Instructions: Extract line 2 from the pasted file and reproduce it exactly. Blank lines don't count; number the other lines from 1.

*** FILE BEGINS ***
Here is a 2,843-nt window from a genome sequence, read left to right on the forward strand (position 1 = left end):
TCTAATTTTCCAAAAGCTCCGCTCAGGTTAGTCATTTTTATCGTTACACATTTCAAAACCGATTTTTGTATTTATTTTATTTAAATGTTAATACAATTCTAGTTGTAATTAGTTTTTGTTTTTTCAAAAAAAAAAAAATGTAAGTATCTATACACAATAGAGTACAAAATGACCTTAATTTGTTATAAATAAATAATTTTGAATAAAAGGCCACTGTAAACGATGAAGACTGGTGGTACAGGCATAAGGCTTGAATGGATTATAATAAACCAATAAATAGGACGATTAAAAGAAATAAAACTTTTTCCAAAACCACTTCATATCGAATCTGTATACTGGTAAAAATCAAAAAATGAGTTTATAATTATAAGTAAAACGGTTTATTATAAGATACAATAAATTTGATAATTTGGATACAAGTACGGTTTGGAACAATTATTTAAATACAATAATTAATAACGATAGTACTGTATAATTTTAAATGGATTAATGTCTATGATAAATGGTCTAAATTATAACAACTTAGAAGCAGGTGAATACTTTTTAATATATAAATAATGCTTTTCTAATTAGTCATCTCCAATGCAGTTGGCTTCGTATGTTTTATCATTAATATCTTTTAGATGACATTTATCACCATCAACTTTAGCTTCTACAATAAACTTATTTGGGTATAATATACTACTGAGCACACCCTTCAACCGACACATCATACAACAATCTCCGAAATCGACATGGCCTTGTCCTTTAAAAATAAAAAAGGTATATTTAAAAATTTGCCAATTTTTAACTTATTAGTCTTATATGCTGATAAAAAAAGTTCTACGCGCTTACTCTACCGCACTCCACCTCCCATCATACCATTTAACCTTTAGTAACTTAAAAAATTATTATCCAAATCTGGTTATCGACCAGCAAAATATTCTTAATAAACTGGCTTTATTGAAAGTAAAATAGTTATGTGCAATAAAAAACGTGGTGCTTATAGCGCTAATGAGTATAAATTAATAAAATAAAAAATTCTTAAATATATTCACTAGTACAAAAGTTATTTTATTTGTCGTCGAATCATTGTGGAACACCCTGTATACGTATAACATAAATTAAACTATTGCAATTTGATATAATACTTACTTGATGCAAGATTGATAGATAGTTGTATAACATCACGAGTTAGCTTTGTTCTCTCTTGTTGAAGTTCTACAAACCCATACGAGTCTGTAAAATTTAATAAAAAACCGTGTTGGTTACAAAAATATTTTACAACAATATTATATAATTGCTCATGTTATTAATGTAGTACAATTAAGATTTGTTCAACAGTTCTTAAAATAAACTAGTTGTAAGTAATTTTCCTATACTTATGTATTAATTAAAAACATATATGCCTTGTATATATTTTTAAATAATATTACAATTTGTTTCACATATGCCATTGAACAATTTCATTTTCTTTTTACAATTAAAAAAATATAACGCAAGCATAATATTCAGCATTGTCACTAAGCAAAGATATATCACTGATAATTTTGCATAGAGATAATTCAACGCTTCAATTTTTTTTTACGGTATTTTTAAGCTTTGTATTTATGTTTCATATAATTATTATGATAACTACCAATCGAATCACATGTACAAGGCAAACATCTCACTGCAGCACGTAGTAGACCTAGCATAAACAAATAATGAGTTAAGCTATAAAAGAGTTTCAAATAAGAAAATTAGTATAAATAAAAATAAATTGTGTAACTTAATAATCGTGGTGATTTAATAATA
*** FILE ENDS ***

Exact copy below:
TCTAATTTTCCAAAAGCTCCGCTCAGGTTAGTCATTTTTATCGTTACACATTTCAAAACCGATTTTTGTATTTATTTTATTTAAATGTTAATACAATTCTAGTTGTAATTAGTTTTTGTTTTTTCAAAAAAAAAAAAATGTAAGTATCTATACACAATAGAGTACAAAATGACCTTAATTTGTTATAAATAAATAATTTTGAATAAAAGGCCACTGTAAACGATGAAGACTGGTGGTACAGGCATAAGGCTTGAATGGATTATAATAAACCAATAAATAGGACGATTAAAAGAAATAAAACTTTTTCCAAAACCACTTCATATCGAATCTGTATACTGGTAAAAATCAAAAAATGAGTTTATAATTATAAGTAAAACGGTTTATTATAAGATACAATAAATTTGATAATTTGGATACAAGTACGGTTTGGAACAATTATTTAAATACAATAATTAATAACGATAGTACTGTATAATTTTAAATGGATTAATGTCTATGATAAATGGTCTAAATTATAACAACTTAGAAGCAGGTGAATACTTTTTAATATATAAATAATGCTTTTCTAATTAGTCATCTCCAATGCAGTTGGCTTCGTATGTTTTATCATTAATATCTTTTAGATGACATTTATCACCATCAACTTTAGCTTCTACAATAAACTTATTTGGGTATAATATACTACTGAGCACACCCTTCAACCGACACATCATACAACAATCTCCGAAATCGACATGGCCTTGTCCTTTAAAAATAAAAAAGGTATATTTAAAAATTTGCCAATTTTTAACTTATTAGTCTTATATGCTGATAAAAAAAGTTCTACGCGCTTACTCTACCGCACTCCACCTCCCATCATACCATTTAACCTTTAGTAACTTAAAAAATTATTATCCAAATCTGGTTATCGACCAGCAAAATATTCTTAATAAACTGGCTTTATTGAAAGTAAAATAGTTATGTGCAATAAAAAACGTGGTGCTTATAGCGCTAATGAGTATAAATTAATAAAATAAAAAATTCTTAAATATATTCACTAGTACAAAAGTTATTTTATTTGTCGTCGAATCATTGTGGAACACCCTGTATACGTATAACATAAATTAAACTATTGCAATTTGATATAATACTTACTTGATGCAAGATTGATAGATAGTTGTATAACATCACGAGTTAGCTTTGTTCTCTCTTGTTGAAGTTCTACAAACCCATACGAGTCTGTAAAATTTAATAAAAAACCGTGTTGGTTACAAAAATATTTTACAACAATATTATATAATTGCTCATGTTATTAATGTAGTACAATTAAGATTTGTTCAACAGTTCTTAAAATAAACTAGTTGTAAGTAATTTTCCTATACTTATGTATTAATTAAAAACATATATGCCTTGTATATATTTTTAAATAATATTACAATTTGTTTCACATATGCCATTGAACAATTTCATTTTCTTTTTACAATTAAAAAAATATAACGCAAGCATAATATTCAGCATTGTCACTAAGCAAAGATATATCACTGATAATTTTGCATAGAGATAATTCAACGCTTCAATTTTTTTTTACGGTATTTTTAAGCTTTGTATTTATGTTTCATATAATTATTATGATAACTACCAATCGAATCACATGTACAAGGCAAACATCTCACTGCAGCACGTAGTAGACCTAGCATAAACAAATAATGAGTTAAGCTATAAAAGAGTTTCAAATAAGAAAATTAGTATAAATAAAAATAAATTGTGTAACTTAATAATCGTGGTGATTTAATAATA